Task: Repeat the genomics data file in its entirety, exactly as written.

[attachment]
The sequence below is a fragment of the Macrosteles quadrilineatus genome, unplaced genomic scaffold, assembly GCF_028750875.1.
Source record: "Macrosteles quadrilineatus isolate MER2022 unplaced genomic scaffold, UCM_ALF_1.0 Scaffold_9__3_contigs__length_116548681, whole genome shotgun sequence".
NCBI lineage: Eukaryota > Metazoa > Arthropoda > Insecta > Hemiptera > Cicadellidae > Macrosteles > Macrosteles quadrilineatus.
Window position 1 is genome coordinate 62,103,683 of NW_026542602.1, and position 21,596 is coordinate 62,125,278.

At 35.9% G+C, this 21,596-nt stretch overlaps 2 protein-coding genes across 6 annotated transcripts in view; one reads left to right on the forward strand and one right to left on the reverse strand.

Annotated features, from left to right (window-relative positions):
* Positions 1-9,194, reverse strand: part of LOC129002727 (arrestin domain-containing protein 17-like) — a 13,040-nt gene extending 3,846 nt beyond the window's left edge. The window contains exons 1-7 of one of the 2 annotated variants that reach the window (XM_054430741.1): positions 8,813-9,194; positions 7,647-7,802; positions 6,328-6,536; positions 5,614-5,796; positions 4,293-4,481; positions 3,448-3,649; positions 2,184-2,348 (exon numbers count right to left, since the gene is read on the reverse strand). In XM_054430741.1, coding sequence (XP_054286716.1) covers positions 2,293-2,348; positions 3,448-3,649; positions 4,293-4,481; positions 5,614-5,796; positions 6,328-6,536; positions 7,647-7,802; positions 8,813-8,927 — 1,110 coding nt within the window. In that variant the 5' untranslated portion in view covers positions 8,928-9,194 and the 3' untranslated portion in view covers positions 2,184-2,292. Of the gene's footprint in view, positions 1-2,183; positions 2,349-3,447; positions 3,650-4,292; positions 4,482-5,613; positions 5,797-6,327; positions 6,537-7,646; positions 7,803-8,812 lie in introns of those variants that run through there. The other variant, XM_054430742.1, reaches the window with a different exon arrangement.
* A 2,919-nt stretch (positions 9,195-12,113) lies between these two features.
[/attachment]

The sequence below is a fragment of the Macrosteles quadrilineatus genome, unplaced genomic scaffold, assembly GCF_028750875.1.
Source record: "Macrosteles quadrilineatus isolate MER2022 unplaced genomic scaffold, UCM_ALF_1.0 Scaffold_9__3_contigs__length_116548681, whole genome shotgun sequence".
NCBI lineage: Eukaryota > Metazoa > Arthropoda > Insecta > Hemiptera > Cicadellidae > Macrosteles > Macrosteles quadrilineatus.
Window position 1 is genome coordinate 62,103,683 of NW_026542602.1, and position 21,596 is coordinate 62,125,278.

At 35.9% G+C, this 21,596-nt stretch overlaps 2 protein-coding genes across 6 annotated transcripts in view; one reads left to right on the forward strand and one right to left on the reverse strand.

Annotated features, from left to right (window-relative positions):
* Positions 1-9,194, reverse strand: part of LOC129002727 (arrestin domain-containing protein 17-like) — a 13,040-nt gene extending 3,846 nt beyond the window's left edge. The window contains exons 1-7 of one of the 2 annotated variants that reach the window (XM_054430741.1): positions 8,813-9,194; positions 7,647-7,802; positions 6,328-6,536; positions 5,614-5,796; positions 4,293-4,481; positions 3,448-3,649; positions 2,184-2,348 (exon numbers count right to left, since the gene is read on the reverse strand). In XM_054430741.1, coding sequence (XP_054286716.1) covers positions 2,293-2,348; positions 3,448-3,649; positions 4,293-4,481; positions 5,614-5,796; positions 6,328-6,536; positions 7,647-7,802; positions 8,813-8,927 — 1,110 coding nt within the window. In that variant the 5' untranslated portion in view covers positions 8,928-9,194 and the 3' untranslated portion in view covers positions 2,184-2,292. Of the gene's footprint in view, positions 1-2,183; positions 2,349-3,447; positions 3,650-4,292; positions 4,482-5,613; positions 5,797-6,327; positions 6,537-7,646; positions 7,803-8,812 lie in introns of those variants that run through there. The other variant, XM_054430742.1, reaches the window with a different exon arrangement.
* A 2,919-nt stretch (positions 9,195-12,113) lies between these two features.